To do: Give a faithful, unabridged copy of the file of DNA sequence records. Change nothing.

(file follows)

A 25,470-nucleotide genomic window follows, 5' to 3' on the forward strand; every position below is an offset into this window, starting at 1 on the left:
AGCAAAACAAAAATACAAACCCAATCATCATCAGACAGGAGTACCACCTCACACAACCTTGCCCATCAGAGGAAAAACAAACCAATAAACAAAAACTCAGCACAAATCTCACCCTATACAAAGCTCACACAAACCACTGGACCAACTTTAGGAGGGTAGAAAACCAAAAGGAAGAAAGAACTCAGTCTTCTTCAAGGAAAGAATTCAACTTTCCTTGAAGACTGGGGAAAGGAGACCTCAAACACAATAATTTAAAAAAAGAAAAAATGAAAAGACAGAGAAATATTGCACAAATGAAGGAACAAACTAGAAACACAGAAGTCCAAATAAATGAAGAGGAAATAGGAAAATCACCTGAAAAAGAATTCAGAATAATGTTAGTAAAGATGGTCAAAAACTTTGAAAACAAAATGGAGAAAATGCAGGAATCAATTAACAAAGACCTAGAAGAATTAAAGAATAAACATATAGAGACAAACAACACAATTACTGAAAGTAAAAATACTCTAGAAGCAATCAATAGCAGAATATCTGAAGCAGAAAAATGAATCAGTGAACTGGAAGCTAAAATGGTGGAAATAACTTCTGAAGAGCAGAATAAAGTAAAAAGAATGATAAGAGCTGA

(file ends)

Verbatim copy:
A 25,470-nucleotide genomic window follows, 5' to 3' on the forward strand; every position below is an offset into this window, starting at 1 on the left:
AGCAAAACAAAAATACAAACCCAATCATCATCAGACAGGAGTACCACCTCACACAACCTTGCCCATCAGAGGAAAAACAAACCAATAAACAAAAACTCAGCACAAATCTCACCCTATACAAAGCTCACACAAACCACTGGACCAACTTTAGGAGGGTAGAAAACCAAAAGGAAGAAAGAACTCAGTCTTCTTCAAGGAAAGAATTCAACTTTCCTTGAAGACTGGGGAAAGGAGACCTCAAACACAATAATTTAAAAAAAGAAAAAATGAAAAGACAGAGAAATATTGCACAAATGAAGGAACAAACTAGAAACACAGAAGTCCAAATAAATGAAGAGGAAATAGGAAAATCACCTGAAAAAGAATTCAGAATAATGTTAGTAAAGATGGTCAAAAACTTTGAAAACAAAATGGAGAAAATGCAGGAATCAATTAACAAAGACCTAGAAGAATTAAAGAATAAACATATAGAGACAAACAACACAATTACTGAAAGTAAAAATACTCTAGAAGCAATCAATAGCAGAATATCTGAAGCAGAAAAATGAATCAGTGAACTGGAAGCTAAAATGGTGGAAATAACTTCTGAAGAGCAGAATAAAGTAAAAAGAATGATAAGAGCTGA